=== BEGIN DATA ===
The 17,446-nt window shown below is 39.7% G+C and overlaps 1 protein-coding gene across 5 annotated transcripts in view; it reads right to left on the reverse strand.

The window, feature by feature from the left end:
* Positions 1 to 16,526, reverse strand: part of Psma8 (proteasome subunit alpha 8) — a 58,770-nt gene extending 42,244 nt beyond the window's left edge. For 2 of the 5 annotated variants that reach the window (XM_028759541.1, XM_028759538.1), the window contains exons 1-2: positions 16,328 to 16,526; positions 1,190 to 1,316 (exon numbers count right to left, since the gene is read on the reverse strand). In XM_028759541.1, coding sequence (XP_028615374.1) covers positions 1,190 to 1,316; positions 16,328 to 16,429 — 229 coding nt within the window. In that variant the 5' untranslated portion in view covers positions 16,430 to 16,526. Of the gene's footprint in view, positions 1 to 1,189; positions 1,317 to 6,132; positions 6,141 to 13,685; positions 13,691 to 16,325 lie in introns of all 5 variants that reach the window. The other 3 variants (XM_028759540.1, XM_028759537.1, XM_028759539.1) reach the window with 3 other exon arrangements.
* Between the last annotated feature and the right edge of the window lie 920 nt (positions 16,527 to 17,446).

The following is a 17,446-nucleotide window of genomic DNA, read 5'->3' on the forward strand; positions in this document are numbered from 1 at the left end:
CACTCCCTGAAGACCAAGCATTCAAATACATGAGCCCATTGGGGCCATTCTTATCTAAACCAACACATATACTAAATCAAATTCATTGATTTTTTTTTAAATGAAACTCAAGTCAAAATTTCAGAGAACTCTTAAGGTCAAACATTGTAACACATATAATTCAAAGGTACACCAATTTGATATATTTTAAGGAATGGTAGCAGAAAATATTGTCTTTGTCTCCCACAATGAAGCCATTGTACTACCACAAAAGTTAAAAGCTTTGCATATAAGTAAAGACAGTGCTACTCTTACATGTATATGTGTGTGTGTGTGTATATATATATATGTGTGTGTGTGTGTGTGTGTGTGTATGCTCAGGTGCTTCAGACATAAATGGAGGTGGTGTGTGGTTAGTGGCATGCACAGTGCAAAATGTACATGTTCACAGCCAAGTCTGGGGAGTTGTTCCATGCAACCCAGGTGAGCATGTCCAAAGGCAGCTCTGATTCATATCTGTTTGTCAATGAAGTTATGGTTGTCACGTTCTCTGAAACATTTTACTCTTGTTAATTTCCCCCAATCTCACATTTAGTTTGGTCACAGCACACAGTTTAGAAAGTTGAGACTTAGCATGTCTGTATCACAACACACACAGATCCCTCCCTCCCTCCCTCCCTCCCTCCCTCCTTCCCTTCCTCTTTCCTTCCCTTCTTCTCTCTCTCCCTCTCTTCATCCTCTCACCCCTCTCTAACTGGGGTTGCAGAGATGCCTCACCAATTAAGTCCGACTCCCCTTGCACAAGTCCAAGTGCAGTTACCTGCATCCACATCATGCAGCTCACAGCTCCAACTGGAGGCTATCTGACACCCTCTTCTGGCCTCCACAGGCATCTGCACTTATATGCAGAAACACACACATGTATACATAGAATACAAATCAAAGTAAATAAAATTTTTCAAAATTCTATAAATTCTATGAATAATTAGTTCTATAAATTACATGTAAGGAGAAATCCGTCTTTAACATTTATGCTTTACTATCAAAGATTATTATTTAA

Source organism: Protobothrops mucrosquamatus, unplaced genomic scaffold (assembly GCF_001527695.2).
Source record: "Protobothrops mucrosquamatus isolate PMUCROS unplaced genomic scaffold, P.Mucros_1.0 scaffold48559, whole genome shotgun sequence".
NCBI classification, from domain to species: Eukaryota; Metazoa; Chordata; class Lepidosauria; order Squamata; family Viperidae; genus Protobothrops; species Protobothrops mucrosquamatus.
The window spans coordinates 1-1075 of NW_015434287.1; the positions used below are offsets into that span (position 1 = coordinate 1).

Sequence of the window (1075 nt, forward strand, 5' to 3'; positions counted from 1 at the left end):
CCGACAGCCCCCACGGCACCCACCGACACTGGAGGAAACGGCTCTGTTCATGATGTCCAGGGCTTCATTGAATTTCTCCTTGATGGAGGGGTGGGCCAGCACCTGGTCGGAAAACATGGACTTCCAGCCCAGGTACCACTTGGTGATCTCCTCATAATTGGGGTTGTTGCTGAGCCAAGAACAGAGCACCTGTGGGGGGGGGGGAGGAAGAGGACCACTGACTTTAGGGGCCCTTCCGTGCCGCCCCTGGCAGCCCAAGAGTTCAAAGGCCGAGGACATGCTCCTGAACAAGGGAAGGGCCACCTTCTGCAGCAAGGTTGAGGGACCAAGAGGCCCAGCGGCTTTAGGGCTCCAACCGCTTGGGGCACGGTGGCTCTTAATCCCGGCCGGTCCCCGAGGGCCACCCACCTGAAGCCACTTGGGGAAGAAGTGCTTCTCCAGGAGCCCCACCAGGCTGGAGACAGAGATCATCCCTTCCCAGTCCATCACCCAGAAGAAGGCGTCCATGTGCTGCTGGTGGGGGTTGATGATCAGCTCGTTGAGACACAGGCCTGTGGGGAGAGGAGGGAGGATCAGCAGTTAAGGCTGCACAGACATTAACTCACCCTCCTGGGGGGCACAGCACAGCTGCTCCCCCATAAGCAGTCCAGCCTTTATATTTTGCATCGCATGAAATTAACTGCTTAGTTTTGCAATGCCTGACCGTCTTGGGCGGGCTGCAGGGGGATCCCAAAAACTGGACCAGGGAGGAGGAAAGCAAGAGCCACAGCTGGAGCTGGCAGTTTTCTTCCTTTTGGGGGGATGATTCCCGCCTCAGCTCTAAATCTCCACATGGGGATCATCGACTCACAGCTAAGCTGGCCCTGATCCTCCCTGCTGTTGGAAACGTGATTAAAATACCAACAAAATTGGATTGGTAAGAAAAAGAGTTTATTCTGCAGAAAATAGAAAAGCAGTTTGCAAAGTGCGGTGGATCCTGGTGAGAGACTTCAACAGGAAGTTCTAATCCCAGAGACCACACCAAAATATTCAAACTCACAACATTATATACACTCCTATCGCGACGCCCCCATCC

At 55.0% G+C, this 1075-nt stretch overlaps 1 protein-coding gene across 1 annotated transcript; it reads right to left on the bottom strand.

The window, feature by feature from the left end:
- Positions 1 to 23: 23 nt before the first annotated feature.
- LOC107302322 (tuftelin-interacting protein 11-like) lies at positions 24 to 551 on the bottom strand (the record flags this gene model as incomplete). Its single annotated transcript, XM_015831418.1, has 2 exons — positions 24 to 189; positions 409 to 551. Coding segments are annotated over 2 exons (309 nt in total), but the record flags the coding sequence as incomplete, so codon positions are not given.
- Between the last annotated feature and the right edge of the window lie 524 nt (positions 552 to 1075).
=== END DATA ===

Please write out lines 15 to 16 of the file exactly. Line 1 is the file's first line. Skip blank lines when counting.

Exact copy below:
- Positions 1 to 23: 23 nt before the first annotated feature.
- LOC107302322 (tuftelin-interacting protein 11-like) lies at positions 24 to 551 on the bottom strand (the record flags this gene model as incomplete). Its single annotated transcript, XM_015831418.1, has 2 exons — positions 24 to 189; positions 409 to 551. Coding segments are annotated over 2 exons (309 nt in total), but the record flags the coding sequence as incomplete, so codon positions are not given.